My family went from one American tragedy to another only four months later and my life has never been the same. In the immediate aftermath of my daughter’s death, my world was spinning. I had to plan a funeral, I had to take care of my family, and it had not really hit me yet that this was a result of gun violence. That changed the night of the 15th when I went to a vigil in Parkland. When I got there, the Mayor asked me to speak and I stood in front of the crowd and saw thousands of people holding candles and crying, and it was in that moment that it became clear to me that my life was forever changed because of gun violence. A week later I went to a CNN town hall and confronted Senator Marco Rubio from Florida and since that time I have not shut up – this is my life now.

“The majority of Americans want to see gun violence prevention measures happen. The majority of Americans feel that we, as a country, need to be better at saving lives that might be lost as the result of gun violence.”

When you came to this realization, how did you figure out what to do next?

It just came to me. Orange was my daughter Jaime’s favorite color, and she was a competitive dancer. The day that she was killed, on February 14, all the girls from her dance studio began making orange ribbons and the next day they came over to our home. The kids marched into Jaime’s room crying and had brought with them thousands of orange ribbons for us to pass out at the funeral. From that day forward, my family and I wore an orange ribbon every single day. About three weeks after Jaime was killed, I was in a Home Depot and all the signage for Home Depot is orange. Someone came up to me and asked what the orange ribbon was for and I explained to them what happened to my daughter and why I wear it. This person, someone I had never met, asked me if I knew that orange was the color of the gun safety movement. I had no idea since I was really not part of the movement yet.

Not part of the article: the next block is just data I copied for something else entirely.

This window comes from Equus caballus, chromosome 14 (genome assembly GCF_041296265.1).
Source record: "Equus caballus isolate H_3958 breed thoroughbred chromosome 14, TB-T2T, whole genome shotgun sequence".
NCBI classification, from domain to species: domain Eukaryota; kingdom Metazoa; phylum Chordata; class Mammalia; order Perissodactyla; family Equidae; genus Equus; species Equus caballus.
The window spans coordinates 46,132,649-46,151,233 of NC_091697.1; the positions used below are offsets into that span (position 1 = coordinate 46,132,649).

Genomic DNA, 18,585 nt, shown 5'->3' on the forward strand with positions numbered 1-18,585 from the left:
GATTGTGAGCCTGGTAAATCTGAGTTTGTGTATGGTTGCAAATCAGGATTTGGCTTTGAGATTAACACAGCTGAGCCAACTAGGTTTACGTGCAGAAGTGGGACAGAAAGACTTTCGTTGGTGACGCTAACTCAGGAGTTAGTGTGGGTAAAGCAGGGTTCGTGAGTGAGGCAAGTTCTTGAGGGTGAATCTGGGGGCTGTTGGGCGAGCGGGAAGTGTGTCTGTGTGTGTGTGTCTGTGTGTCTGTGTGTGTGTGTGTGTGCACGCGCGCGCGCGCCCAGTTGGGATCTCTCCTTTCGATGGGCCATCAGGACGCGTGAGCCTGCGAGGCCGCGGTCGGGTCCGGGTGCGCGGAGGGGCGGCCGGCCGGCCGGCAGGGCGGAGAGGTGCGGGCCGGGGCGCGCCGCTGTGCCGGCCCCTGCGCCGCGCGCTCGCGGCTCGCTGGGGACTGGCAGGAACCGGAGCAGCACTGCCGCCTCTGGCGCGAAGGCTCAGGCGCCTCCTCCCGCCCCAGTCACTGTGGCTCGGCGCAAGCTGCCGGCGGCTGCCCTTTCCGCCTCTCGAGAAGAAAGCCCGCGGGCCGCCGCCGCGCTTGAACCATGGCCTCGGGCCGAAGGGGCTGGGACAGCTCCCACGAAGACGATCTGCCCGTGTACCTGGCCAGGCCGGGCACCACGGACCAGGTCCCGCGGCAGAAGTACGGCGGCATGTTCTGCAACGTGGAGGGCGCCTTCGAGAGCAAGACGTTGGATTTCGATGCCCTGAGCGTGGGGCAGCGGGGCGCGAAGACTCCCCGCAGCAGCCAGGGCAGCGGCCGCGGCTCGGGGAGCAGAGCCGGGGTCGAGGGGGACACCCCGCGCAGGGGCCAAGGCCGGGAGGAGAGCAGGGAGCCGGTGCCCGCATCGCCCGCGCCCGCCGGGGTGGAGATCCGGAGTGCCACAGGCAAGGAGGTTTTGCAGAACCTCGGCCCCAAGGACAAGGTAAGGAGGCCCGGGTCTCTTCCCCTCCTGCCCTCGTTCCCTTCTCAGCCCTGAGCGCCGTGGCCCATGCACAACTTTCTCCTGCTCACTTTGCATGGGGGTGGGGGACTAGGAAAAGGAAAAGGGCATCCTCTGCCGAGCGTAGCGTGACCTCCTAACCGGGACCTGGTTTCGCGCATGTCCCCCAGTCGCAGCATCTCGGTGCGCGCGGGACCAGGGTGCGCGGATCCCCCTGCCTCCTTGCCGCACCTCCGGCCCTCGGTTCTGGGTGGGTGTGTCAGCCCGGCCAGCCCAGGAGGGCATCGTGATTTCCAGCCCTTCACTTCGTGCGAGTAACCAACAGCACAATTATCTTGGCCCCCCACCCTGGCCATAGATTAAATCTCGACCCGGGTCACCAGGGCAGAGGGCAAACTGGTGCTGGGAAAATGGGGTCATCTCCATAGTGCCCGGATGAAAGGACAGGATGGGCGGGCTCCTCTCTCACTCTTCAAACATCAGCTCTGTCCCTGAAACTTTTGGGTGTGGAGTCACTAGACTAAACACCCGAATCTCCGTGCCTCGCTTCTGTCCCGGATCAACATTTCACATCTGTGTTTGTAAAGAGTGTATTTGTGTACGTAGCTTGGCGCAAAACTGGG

I went home that day and told my wife that we needed to start a foundation and that it needed to be Orange Ribbons For Jaime. We could not ignore the connection between Jaime’s favorite color, what had happened to Jaime, and the fact that it is the color of the gun safety movement. I started to reach out to people who had experience in setting up foundations, and my cousin connected me to a law firm that sets these up and helped walk me through the process. This was all the business side of it. I still did not know exactly what the foundation was going to do, but I knew I had to do it. As I was going through the process, it became clear to me and to my wife what the purpose of the foundation should be – we wanted this foundation to honor the things that mattered to Jaime’s life, and we also wanted to educate on the issues around why Jaime’s life was cut short.

Orange Ribbons For Jaime was created as a 501(c)(3) which is not intended to be political and not meant to advocate for laws. The foundation supports children with special needs, which is something that Jaime was already doing at the age of 14 in volunteering her time and hoping to one day become a pediatric physical therapist. We support antibullying programs because for my daughter, this was a passion and, even at the tender age of 14, she would literally put herself in between bullies and someone they were bullying to make it stop. We support the humane society because we are a dog obsessed family, my daughter especially so. The foundation also has a college scholarship program and even though my daughter will never have the opportunity to attend college, she will help others go to college. Most recently, we announced a partnership with José Andrés’ World Central Kitchen to start a program to feed families impacted by gun violence. These families live in communities across this country and have lost a breadwinner or have a family member who is not able to return to work. This partnership will become the signature cause of our foundation and, going forward, we will be there for those families in need.

I realized some of the limitations of a 501(c)(3) as we were doing the work of the foundation since I was personally becoming very politically active. I was traveling across the country and pushing legislators and legislation, and going everywhere I could to address voters about the issues they were going to be voting on. I knew that I needed to set up another entity that would allow me to do this which is what led to the creation of Orange Ribbons For Gun Safety which is a 501(c)(4) and is able to fulfill this purpose.

“The reality is that we are closer than we have
ever been to getting gun safety legislation, but yes,
we are also closer than we have ever been to